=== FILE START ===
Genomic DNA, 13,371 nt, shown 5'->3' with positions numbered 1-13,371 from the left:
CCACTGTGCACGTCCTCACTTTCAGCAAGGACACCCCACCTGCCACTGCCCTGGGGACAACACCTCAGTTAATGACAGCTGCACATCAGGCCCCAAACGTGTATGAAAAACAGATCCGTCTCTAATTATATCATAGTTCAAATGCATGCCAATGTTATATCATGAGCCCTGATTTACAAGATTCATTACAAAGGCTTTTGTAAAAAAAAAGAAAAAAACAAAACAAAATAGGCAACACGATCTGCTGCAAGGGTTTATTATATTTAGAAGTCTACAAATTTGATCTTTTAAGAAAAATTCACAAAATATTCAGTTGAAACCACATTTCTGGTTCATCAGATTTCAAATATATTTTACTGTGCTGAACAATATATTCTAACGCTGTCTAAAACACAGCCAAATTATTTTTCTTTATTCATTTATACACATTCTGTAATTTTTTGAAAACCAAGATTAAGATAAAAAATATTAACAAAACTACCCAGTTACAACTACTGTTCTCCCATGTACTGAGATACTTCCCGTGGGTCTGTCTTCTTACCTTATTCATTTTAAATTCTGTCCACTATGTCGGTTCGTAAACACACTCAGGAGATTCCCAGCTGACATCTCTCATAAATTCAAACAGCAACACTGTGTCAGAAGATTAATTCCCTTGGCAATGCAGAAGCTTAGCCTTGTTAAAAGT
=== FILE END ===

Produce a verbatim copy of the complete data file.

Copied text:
Genomic DNA, 13,371 nt, shown 5'->3' with positions numbered 1-13,371 from the left:
CCACTGTGCACGTCCTCACTTTCAGCAAGGACACCCCACCTGCCACTGCCCTGGGGACAACACCTCAGTTAATGACAGCTGCACATCAGGCCCCAAACGTGTATGAAAAACAGATCCGTCTCTAATTATATCATAGTTCAAATGCATGCCAATGTTATATCATGAGCCCTGATTTACAAGATTCATTACAAAGGCTTTTGTAAAAAAAAAGAAAAAAACAAAACAAAATAGGCAACACGATCTGCTGCAAGGGTTTATTATATTTAGAAGTCTACAAATTTGATCTTTTAAGAAAAATTCACAAAATATTCAGTTGAAACCACATTTCTGGTTCATCAGATTTCAAATATATTTTACTGTGCTGAACAATATATTCTAACGCTGTCTAAAACACAGCCAAATTATTTTTCTTTATTCATTTATACACATTCTGTAATTTTTTGAAAACCAAGATTAAGATAAAAAATATTAACAAAACTACCCAGTTACAACTACTGTTCTCCCATGTACTGAGATACTTCCCGTGGGTCTGTCTTCTTACCTTATTCATTTTAAATTCTGTCCACTATGTCGGTTCGTAAACACACTCAGGAGATTCCCAGCTGACATCTCTCATAAATTCAAACAGCAACACTGTGTCAGAAGATTAATTCCCTTGGCAATGCAGAAGCTTAGCCTTGTTAAAAGT